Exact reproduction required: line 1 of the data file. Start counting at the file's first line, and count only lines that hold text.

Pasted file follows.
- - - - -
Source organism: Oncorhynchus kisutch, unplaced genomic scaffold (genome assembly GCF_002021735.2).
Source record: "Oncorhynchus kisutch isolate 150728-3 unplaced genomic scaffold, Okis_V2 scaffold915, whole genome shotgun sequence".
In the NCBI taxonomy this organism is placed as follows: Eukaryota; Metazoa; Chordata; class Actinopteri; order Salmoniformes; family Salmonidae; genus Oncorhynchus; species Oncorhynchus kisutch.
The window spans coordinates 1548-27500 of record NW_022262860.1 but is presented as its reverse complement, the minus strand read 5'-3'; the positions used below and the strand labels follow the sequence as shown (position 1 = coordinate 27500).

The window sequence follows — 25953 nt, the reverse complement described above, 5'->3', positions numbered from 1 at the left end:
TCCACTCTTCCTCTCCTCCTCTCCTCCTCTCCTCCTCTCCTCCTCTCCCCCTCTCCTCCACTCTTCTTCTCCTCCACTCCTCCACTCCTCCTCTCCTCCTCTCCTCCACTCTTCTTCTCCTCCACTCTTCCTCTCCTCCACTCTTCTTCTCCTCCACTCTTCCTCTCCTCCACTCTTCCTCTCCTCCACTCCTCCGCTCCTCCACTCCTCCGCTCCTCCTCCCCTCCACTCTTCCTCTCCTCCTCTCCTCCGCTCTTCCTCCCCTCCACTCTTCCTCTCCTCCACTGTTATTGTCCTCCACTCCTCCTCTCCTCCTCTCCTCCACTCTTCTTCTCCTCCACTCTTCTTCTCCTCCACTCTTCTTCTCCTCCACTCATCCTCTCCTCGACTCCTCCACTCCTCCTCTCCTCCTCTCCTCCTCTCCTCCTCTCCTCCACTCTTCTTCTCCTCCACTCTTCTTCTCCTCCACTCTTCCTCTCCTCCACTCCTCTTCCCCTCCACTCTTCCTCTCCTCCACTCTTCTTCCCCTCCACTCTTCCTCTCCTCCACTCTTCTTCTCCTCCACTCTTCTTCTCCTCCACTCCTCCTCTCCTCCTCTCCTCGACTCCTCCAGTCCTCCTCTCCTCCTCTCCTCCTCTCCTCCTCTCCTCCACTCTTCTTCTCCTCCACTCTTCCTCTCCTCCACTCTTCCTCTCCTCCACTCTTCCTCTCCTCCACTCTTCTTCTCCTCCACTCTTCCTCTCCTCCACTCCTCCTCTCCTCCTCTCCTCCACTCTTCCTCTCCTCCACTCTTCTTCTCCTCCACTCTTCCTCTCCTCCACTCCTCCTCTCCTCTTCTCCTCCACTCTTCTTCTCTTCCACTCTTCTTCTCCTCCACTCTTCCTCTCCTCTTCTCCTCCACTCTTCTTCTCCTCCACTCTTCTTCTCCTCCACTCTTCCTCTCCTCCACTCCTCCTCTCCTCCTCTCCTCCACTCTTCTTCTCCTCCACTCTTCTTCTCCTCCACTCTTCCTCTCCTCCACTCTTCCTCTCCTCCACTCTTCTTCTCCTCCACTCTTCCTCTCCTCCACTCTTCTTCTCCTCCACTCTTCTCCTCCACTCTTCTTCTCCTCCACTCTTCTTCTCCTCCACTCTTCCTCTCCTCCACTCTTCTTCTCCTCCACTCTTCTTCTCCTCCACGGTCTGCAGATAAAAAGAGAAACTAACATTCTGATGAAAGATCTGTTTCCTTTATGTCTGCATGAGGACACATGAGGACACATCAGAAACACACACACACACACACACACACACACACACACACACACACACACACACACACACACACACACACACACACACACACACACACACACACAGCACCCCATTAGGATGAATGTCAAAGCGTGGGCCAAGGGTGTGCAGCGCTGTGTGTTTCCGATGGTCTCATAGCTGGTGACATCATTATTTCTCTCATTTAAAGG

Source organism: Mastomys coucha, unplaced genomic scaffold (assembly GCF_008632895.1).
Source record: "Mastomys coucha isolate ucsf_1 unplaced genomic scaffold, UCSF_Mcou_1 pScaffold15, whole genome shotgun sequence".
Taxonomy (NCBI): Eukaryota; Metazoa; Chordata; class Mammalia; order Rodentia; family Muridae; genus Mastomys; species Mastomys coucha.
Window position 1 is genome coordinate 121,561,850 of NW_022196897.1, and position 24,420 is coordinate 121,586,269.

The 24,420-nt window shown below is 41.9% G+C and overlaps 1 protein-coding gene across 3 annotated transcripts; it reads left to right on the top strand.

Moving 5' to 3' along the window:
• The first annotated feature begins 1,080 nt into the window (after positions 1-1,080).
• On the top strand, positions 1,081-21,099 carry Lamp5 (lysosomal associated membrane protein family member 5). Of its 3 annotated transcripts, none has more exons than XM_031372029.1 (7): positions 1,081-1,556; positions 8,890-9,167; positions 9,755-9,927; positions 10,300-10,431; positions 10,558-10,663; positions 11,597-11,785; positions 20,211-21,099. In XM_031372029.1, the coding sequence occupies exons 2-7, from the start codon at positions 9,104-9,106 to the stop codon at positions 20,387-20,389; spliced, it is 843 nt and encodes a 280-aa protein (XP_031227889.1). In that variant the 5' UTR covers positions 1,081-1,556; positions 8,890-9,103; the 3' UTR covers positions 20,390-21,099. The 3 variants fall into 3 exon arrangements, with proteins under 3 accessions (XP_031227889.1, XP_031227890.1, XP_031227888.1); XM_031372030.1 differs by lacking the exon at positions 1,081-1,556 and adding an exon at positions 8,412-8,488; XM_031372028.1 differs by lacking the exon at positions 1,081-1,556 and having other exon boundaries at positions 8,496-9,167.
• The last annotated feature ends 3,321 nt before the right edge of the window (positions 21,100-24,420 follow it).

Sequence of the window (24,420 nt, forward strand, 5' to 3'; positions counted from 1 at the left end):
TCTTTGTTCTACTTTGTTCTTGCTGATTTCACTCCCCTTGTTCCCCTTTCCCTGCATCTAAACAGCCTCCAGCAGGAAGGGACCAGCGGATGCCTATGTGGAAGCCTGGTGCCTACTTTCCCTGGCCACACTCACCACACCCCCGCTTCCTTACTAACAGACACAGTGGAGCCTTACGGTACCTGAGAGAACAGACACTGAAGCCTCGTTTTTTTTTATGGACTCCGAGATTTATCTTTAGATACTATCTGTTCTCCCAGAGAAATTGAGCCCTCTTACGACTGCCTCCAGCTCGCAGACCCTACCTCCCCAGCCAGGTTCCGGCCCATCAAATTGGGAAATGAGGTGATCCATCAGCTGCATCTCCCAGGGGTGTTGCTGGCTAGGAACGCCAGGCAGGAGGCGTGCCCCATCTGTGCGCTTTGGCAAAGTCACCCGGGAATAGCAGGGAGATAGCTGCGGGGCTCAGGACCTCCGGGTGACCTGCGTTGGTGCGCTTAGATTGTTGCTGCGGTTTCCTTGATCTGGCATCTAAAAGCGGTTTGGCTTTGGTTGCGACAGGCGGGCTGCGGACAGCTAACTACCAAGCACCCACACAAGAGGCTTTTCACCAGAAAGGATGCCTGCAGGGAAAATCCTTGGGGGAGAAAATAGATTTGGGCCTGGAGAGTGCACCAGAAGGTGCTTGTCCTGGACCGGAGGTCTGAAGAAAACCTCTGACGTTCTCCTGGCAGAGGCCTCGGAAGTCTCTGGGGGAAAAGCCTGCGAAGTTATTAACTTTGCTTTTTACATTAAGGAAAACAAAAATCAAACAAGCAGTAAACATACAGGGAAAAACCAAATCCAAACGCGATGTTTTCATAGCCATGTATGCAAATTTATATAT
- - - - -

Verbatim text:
Source organism: Oncorhynchus kisutch, unplaced genomic scaffold (genome assembly GCF_002021735.2).